5 things to know about giraffe births

At any given time, there are more than 100,000 people watching the Animal Adventure Park's live feed of April the giraffe, anxiously awaiting the birth of her baby.

April first made news Thursday when YouTube briefly removed the live feed due to "nudity and sexual content."

The internet has been hooked for nearly a week now waiting for the 15-year-old April to deliver.

To pass the time, here are five facts about giraffe births — and April’s pregnancy — you might not have known.

WATCH: Live feed of April

How long is a giraffe pregnant?

The average gestation period for a giraffe is 15 months, or 453-464 days, according to Animal Planet.

What is a baby giraffe called and how big will it be?

A baby giraffe is called a calf. Like cattle, the mother is a cow, and the father is a bull. At birth, the calf will weigh 100-150 pounds and be about 6 feet tall.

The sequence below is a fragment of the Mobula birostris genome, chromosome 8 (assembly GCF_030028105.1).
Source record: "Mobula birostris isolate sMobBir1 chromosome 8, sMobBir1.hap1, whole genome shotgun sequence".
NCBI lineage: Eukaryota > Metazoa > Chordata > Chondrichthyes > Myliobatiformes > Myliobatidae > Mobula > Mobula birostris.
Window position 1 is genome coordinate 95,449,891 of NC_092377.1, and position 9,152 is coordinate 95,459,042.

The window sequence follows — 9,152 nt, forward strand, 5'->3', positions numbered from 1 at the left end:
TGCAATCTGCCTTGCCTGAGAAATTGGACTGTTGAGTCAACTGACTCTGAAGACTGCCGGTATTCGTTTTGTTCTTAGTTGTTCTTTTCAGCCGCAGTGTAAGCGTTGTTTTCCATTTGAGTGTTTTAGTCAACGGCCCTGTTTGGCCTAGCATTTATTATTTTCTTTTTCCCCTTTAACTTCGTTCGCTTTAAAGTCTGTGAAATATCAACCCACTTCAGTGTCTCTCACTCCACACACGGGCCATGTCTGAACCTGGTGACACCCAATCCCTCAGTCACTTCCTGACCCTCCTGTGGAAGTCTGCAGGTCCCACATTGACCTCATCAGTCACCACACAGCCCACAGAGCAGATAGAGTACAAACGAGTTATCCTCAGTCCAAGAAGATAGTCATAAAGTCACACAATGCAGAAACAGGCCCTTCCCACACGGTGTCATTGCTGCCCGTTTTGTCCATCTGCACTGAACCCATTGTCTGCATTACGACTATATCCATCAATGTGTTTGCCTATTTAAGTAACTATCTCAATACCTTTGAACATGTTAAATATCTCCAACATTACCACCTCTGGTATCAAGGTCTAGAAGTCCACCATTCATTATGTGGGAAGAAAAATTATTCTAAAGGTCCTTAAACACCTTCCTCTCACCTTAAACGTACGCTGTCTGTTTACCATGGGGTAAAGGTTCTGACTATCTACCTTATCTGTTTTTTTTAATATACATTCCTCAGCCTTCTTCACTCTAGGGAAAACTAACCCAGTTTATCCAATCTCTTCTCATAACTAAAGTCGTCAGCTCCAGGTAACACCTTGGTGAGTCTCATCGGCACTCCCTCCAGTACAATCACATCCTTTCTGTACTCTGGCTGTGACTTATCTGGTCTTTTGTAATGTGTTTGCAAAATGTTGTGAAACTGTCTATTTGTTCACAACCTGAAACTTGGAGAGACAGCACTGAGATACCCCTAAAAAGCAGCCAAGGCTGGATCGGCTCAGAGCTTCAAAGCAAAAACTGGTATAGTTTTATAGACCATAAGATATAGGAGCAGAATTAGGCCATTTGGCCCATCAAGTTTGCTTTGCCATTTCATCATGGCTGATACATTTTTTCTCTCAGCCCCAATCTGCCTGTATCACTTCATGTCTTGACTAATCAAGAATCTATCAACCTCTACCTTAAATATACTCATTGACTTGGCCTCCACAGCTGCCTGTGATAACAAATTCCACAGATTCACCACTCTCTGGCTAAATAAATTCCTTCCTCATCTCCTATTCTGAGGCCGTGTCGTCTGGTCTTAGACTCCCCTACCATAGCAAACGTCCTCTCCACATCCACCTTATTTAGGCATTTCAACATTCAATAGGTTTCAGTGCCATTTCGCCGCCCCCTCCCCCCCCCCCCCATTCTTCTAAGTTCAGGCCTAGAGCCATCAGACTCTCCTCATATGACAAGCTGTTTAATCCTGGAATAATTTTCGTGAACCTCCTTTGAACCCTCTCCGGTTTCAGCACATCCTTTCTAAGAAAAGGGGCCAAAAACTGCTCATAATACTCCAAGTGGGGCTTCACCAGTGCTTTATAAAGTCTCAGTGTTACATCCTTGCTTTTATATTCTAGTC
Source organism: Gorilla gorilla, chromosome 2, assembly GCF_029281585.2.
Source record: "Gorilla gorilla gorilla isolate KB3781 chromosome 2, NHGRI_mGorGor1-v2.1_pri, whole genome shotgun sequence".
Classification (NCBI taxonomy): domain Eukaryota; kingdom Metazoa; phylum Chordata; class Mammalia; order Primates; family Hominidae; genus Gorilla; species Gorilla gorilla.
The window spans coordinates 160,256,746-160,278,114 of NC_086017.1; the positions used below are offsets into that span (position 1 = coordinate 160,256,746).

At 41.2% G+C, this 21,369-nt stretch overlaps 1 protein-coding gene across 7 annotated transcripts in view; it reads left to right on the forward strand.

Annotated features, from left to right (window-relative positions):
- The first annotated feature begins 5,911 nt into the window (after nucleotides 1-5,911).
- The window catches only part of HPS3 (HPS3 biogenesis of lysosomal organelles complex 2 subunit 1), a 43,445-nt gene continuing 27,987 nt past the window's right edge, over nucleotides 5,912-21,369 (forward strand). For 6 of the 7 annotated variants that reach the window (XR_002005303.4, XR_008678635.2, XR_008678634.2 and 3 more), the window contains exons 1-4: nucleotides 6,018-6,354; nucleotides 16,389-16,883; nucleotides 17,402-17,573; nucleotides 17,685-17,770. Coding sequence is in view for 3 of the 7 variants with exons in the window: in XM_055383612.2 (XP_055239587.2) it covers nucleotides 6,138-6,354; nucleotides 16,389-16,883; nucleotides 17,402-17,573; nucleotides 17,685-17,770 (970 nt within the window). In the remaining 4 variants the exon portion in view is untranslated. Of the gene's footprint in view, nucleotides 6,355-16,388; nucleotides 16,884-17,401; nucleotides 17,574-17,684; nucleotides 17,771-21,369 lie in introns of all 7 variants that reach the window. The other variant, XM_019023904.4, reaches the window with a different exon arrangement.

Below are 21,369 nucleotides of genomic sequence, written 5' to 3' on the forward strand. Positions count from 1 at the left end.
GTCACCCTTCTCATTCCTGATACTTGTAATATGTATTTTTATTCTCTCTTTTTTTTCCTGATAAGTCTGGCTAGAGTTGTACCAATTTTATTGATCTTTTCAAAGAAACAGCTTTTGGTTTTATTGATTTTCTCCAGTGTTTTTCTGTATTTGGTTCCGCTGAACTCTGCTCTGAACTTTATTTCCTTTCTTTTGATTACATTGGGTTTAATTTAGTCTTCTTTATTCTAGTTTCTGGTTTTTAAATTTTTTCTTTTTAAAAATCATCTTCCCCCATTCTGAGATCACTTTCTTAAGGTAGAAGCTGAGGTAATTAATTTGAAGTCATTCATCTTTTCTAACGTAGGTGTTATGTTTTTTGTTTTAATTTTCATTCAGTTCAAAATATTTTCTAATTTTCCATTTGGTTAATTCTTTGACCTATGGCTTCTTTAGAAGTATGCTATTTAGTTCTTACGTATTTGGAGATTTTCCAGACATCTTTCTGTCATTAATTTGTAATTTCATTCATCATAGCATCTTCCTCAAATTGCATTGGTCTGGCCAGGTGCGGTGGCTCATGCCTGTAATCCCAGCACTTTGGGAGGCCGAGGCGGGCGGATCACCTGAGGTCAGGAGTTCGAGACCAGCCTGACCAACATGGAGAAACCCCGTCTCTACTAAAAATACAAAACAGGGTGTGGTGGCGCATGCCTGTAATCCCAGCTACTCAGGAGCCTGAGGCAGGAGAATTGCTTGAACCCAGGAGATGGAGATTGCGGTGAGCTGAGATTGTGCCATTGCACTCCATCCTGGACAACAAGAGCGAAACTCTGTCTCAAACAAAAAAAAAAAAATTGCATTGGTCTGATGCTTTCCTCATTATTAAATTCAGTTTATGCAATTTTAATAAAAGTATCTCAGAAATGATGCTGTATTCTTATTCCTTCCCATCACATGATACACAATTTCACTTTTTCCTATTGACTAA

Why are April and Oliver (the 5-year-old father of her calf) kept separate?

This was frequently asked of the Animal Adventures staff. According to a Facebook post, Oliver “does not want to play house — he wants to ROUGH house. That is natural behavior as males take no part in rearing their young, nor have a need for a female once she is pregnant.”

What is the labor process? 

According to Animal Planet, giraffes give birth standing up. The calf will fall 6 feet, with hooves and head first. The fall breaks the amniotic sac, severs the umbilical cord and encourages the calf to take its first breaths. After the calf drops to the ground, the mother will clean it. A few minutes later, the calf will attempt its first steps.

How long will a calf nurse?

A giraffe calf will begin nursing as soon as it stands. It will continue for nine to 12 months, even though it will begin eating leaves at 4 months old.

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